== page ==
Jason in Omaha, Neb., asks: DUbbs, I've been waiting for your take on Dan Beebe not giving the Huskers their rightful trophy last week, but it hasn't come. Why not? What's the deal with Beebe?
David Ubben: I've mentioned this on a couple of radio spots I've done this week, but have yet to write about it. Beebe was in a really tough position. To go to Lincoln would be against the advice he received from security professionals, and I know that's frustrating for Nebraskans, but put yourself in his position. Would anything have happened if he had gone? Probably not. But what's the point of taking the risk? Yes, a small portion of Nebraska fans sent him nasty e-mails or voicemails. Yes, a smaller portion of that small portion were outright threats. Yes, a smaller portion of that smaller portion has the gumption and means to act on it if given the opportunity. But -- and excuse what's become a bit of a tired cliché over the past week -- all it takes is one nut job to turn this into a national fiasco.
You want him to send Ed Stewart, a former Husker working for the Big 12? Well, that would be nice in terms of a trophy, and a good alternative, but Beebe would still be getting the same questions and probably still be demonized by some. Decline comment, and the perception arises that he's slighting Nebraska for no good reason. Give the reasons why -- as he did -- and suddenly he's out to turn public opinion against Nebraska. There's no attractive option there. I don't know what it's like to receive messages like the ones Beebe says he did. Very, very few people do. But if you're really, truly angry about the no-show ... come on. It's a division trophy for a game of football. Show some empathy.
And let's get it out there: There's a portion of people who believe Beebe exaggerated or, at worst, lied about the threats. I got a lot of mail referencing the report in the Omaha World-Herald about the police not investigating any threats currently, but that's getting caught up in some semantics if you ask me. I don't think an e-mail or a voicemail has to explicitly threaten death and mention Dan Beebe by name to give him reason for pause. If you believe he's exaggerating or flat-out lying, you're starting to paint a pretty sinister picture that I frankly just don't believe exists. Villains are great for cheap cinema. They're rare in the real world, which mostly consists of a collection of separate entities who on occasion conflict with one another while acting in self-interest. That's what Nebraska did when it chose to leave for the Big 12. The opportunity was there, and it offered greater stability and financial windfall. They took it. Good for them. That's what Texas did when it chose to remain in the Big 12. It believed a future in the Big 12 would be more prosperous and it could get what it wanted more easily in the Big 12 than anywhere else. That's what Beebe did when he didn't go to Nebraska. He believed it was the prudent choice; sometimes people forget we're still just talking about a guy with a family.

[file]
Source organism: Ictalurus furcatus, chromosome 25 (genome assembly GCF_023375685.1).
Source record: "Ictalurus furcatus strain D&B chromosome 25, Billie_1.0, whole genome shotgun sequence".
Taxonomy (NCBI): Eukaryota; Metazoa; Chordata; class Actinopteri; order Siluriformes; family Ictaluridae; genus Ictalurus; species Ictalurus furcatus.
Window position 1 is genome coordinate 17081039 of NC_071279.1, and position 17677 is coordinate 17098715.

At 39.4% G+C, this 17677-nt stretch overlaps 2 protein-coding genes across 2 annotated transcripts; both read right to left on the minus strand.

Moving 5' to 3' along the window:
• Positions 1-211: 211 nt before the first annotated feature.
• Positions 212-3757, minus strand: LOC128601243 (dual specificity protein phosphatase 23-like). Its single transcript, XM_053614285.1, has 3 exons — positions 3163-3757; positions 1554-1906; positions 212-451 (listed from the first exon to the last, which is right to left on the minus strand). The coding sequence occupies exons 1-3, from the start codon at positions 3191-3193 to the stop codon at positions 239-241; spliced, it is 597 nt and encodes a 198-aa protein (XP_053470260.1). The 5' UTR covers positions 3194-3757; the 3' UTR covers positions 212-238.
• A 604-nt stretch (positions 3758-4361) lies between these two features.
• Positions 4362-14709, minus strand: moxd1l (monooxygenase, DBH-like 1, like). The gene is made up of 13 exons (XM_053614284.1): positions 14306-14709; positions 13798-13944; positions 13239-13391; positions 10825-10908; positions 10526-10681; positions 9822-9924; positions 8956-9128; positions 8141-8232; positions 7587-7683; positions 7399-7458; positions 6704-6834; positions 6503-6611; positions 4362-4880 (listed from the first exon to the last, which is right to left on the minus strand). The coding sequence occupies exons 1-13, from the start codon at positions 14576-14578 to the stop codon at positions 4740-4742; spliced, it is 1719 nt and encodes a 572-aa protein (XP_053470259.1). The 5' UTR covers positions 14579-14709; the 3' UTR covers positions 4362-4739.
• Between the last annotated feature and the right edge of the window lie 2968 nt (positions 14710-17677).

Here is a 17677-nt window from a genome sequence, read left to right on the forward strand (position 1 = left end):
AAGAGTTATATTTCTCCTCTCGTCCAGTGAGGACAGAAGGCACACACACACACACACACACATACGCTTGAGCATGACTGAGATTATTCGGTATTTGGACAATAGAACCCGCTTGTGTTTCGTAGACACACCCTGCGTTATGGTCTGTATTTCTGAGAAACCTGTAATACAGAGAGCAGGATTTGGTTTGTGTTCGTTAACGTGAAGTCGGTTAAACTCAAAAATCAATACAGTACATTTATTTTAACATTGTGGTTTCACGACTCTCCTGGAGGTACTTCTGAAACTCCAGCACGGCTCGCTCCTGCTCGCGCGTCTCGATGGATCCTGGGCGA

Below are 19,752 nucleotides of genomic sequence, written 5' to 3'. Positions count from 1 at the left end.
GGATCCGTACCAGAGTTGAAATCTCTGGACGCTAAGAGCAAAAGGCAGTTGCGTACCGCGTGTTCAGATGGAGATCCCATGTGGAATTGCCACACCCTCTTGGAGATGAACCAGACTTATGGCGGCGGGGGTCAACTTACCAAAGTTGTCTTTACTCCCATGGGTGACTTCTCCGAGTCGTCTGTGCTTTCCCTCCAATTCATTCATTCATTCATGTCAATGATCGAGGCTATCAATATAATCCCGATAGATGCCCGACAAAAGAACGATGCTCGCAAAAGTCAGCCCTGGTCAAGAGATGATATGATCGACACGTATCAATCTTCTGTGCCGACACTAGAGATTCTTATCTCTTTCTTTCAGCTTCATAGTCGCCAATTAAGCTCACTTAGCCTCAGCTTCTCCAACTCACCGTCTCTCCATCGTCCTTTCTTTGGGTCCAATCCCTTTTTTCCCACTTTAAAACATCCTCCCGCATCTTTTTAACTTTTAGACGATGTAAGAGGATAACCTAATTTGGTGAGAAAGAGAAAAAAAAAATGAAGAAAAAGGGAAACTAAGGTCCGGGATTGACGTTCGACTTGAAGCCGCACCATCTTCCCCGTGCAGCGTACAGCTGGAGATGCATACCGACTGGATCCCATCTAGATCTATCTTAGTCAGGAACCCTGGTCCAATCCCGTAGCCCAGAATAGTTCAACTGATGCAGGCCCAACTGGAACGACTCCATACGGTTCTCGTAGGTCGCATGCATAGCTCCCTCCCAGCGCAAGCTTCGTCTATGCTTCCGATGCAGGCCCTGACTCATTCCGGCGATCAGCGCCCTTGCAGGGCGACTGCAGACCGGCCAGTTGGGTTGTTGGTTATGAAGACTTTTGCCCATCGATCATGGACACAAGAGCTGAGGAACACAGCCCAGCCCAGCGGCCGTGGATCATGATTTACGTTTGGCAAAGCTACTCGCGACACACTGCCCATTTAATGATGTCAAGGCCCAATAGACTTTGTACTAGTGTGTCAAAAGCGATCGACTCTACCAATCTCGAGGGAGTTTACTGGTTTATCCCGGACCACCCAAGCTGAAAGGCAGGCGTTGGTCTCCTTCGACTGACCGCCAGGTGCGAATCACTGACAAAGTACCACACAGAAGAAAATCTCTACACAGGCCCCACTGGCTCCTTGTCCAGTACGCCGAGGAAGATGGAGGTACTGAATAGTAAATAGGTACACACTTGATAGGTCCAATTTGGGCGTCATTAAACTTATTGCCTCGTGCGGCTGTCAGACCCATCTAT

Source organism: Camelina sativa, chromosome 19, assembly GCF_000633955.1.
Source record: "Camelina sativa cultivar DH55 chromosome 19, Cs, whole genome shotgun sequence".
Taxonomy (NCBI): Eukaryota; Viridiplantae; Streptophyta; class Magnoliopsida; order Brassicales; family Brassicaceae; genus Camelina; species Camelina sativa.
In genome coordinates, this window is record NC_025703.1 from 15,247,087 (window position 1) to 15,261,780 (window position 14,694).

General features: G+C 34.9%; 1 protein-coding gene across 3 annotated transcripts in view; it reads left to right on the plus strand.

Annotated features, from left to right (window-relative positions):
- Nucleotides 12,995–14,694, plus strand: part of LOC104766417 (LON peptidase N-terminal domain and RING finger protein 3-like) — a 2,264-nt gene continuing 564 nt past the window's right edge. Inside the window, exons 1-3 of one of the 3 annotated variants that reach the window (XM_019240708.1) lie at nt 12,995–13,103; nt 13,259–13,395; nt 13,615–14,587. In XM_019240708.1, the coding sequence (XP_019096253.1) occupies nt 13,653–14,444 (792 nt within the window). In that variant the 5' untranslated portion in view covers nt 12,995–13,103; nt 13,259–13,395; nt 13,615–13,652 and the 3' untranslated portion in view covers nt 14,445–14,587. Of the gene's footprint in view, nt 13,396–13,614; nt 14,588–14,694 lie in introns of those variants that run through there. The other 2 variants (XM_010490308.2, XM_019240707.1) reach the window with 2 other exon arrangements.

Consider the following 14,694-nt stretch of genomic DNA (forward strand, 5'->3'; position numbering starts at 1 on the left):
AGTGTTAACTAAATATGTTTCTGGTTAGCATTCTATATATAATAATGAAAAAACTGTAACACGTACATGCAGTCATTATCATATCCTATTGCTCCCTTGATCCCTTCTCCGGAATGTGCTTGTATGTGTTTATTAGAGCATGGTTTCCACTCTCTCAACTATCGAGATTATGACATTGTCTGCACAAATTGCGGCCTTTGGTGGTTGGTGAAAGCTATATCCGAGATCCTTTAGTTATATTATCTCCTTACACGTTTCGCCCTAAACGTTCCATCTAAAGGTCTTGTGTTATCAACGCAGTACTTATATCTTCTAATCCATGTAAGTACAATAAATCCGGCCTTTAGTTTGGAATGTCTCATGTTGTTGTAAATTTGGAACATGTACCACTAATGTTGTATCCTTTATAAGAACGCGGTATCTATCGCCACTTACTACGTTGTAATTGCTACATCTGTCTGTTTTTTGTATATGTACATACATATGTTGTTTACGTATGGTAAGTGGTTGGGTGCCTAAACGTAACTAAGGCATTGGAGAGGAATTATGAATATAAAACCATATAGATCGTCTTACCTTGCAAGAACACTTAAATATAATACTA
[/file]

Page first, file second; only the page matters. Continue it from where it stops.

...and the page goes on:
Obviously, Beebe didn't do a great job of assessing alternatives to not sending a trophy, but it doesn't sound like to me anyone involved with the actual Nebraska program was all that worried about a North division trophy. I suggest fans follow suit. The only one that matters will be up for grabs on Saturday.
Bret in Grand Island, Neb., asks: I find it tough to believe that Beebe blatantly told officials to hurt Nebraska's chance at winning via penalties. However, the magnitude of the penalty differences and completely blown calls seem to claim otherwise. My best bet is that Beebe used inception on the officials and they are making these calls on a subconscious level. Your thoughts?
DU: I've heard the same rumor. The catch? Tom Osborne is his architect. Oh, snap!
But honestly, I've spent a lot of time writing on this blog. If this whole charade ends up all being a dream, I'm going to be pretty perturbed.
Jeremy in Missouri asks: DU, I love my Tigers, but I want to see them in the bowl game they deserve. What's the answer? Do we need to try and get into the Big Ten?
DU: Jeremy, you're not alone. Missouri fans are frustrated. The tag of "don't travel" is a tough one to shed for fans of any school, but there's only one solution. Instead of complaining about going to what fans perceive as a lower-tier bowl than they deserve, how about you do what everyone says you don't do: travel. Here are the attendance numbers for the Alamo Bowl in recent years:
2006: 65, 875
Missouri played in the game in 2008 after losing the Big 12 Championship. Its attendance: 55,986.
Northwestern, Missouri's opponent in the game, doesn't have a huge fan base, but those 10,000 tickets or so had to end up somewhere. If Missouri fans wanted to make a point, they should have bought them up. And traveling extends to more than just bowl games. Bowl executives saw all those empty seats in Arrowhead Stadium last week. Missouri's side was reportedly respectable, but it's in Kansas City. It doesn't exactly take a Kansas diploma to get a hold of Kansas' share of tickets. Obviously, the Jayhawks' struggles this season had a lot to do with those empty seats, but it shouldn't take playing for a chance at the national title game like in 2007 to provide a rivalry game atmosphere on a pristine neutral site like Missouri and Kansas had last week.
It won't happen overnight, but if Missouri fans want to show bowl committees that they're not a fan base deserving of that dreaded "do not travel" tag, the only choice is to prove them wrong a few years in a row.